Rehearsals were unable to continue, concerts were cancelled and the mental and physical benefits of being creative with others was taken away from so many of us.
It is testament to the strength of The Burnley Municipal Choir, under the musical direction of Nigel Wilkinson, that they have bounced back magnificently. Indeed they were sounding better than ever.
Having missed the entirety of their centenary season in 2020 they opened their 2021/2022 season with Carl Orff’s Carmina Burana in October, followed by a performance on Saturday of Handel’s Messiah at St Peter's Church in Burnley.
The Messiah reflects on the whole of Christ’s life but it has become something of a northern tradition to perform it
during Advent and some surreptitious editing of the score, which Handel himself would I’m sure have approved, made for a wonderful start to the Christmas season.
The East Lancashire Sinfonia, led excellently by Karen Hoyle, set us off in great style with a particularly finely played Fugue section to the Overture. We then met our first soloist.
From the outset our tenor, Nicholas Watts produced a beautiful lyrical sound and had an immediate rapport with the audience. This was followed by the first contribution from the choir and a foretaste of their magnificent singing throughout. Every time I hear them their tone and dynamic range has improved and they really have developed into a very fine chorus over the last few years.
Dean Robinson, our bass soloist, sang without music throughout the evening and this enabled him to communicate so well with the audience with his lovely rich tone, in a work he obviously knows and loves.
His first recitative was accompanied by the excellent continuo section of the orchestra, provided by Peter Collier on harpsichord and Claire Babington on cello. Their accompaniment was sensitive and supportive throughout the evening.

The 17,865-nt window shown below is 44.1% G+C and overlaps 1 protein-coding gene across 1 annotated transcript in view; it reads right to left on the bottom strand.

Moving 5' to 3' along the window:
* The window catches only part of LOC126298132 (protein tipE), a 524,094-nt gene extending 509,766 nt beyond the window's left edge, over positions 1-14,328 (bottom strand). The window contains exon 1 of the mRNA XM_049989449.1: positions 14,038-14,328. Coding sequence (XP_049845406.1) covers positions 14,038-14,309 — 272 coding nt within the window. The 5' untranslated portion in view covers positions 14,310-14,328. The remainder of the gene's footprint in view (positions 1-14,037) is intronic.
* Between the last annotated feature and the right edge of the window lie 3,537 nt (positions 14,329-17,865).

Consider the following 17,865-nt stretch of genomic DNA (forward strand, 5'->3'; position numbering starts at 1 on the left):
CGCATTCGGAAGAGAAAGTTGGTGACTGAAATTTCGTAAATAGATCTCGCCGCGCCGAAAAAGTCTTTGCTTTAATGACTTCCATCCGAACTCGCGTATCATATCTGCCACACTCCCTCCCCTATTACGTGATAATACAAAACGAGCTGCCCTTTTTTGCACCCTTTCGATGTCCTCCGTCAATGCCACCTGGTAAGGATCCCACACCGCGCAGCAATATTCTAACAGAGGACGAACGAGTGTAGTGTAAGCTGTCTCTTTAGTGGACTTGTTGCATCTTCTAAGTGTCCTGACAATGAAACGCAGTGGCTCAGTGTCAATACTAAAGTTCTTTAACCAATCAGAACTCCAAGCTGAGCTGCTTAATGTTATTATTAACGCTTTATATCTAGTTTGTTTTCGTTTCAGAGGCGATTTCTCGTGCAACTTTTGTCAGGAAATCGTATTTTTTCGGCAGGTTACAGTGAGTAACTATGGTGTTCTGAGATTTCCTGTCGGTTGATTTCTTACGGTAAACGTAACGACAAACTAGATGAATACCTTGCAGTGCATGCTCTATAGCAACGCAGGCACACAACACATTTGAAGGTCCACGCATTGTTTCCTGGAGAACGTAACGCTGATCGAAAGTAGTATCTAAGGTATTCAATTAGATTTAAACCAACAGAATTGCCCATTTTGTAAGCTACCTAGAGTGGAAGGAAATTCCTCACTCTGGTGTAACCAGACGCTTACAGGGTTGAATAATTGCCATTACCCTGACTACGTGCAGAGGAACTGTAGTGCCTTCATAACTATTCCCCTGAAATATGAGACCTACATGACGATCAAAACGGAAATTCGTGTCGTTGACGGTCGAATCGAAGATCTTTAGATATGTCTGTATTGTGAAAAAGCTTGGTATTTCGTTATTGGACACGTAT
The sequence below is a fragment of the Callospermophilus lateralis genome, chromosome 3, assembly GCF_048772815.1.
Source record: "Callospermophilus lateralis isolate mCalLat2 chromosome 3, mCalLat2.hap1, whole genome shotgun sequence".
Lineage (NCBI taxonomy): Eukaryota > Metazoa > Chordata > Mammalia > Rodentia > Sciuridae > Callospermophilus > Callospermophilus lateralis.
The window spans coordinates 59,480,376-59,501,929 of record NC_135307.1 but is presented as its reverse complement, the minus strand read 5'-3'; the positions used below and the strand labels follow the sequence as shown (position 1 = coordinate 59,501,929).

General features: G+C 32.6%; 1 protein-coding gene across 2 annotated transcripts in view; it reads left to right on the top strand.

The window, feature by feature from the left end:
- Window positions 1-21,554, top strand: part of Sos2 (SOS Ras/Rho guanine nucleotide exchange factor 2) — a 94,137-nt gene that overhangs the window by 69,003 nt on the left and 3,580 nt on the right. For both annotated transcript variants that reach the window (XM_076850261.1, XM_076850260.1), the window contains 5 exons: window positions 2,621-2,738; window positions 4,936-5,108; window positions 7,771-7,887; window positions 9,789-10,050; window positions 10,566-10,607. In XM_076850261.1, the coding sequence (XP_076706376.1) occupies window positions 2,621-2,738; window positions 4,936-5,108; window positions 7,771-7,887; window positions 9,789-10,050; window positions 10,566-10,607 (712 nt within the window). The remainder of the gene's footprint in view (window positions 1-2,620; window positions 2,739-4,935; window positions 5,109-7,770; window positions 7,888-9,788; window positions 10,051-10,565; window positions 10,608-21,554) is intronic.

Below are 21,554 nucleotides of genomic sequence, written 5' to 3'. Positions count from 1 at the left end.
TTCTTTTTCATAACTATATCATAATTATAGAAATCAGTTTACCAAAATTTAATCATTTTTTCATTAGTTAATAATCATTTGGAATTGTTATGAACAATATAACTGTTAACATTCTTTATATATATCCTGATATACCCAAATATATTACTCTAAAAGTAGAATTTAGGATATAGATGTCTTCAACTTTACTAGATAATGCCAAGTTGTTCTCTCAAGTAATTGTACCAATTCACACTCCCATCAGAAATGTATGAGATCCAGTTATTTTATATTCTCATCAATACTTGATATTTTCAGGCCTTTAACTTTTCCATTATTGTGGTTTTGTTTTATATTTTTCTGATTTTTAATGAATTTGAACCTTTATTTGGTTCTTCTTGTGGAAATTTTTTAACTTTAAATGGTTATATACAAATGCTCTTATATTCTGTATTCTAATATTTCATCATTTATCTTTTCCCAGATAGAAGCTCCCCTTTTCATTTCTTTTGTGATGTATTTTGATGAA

Burnley’s own Kathleen Wilkinson had just returned from Berlin, where she had been singing Britten’s Rape of Lucretia, for a very rare performance of the Messiah, indeed her first in her home town. Her contribution to the evening was as accomplished as ever and her resonant mezzo was a highlight throughout the evening.
Our final soloist was a late replacement because of illness. You would never have guessed though and the soprano, Rachel Abbott made a magnificent contribution to the evening especially in her recitatives in part one.
Mention must also be made of the great trumpet playing from another Burnley based musician. Jimmy Hoyle provided another highlight of the evening in accompanying Dean in The Trumpet Shall Sound.
It was the choir who were the real stars of the evening, though, and this was seen to magnificent effect in the famous Hallelujah Chorus, performed in traditional style to a standing audience. They produced a rich sonorous sound that filled the beautiful church in a way I imagine has rarely been equalled in its 899-year history.
The most lasting impression of the evening was not strictly musical though. It was the evident joy from every performer. Collective music making has huge benefits for all involved, both performers and audience and it is something that I have sorely missed over the last two years.
The true spirit of Christmas is joy in the company of family and friends and that was perfectly exemplified in this
fabulous evening of music making.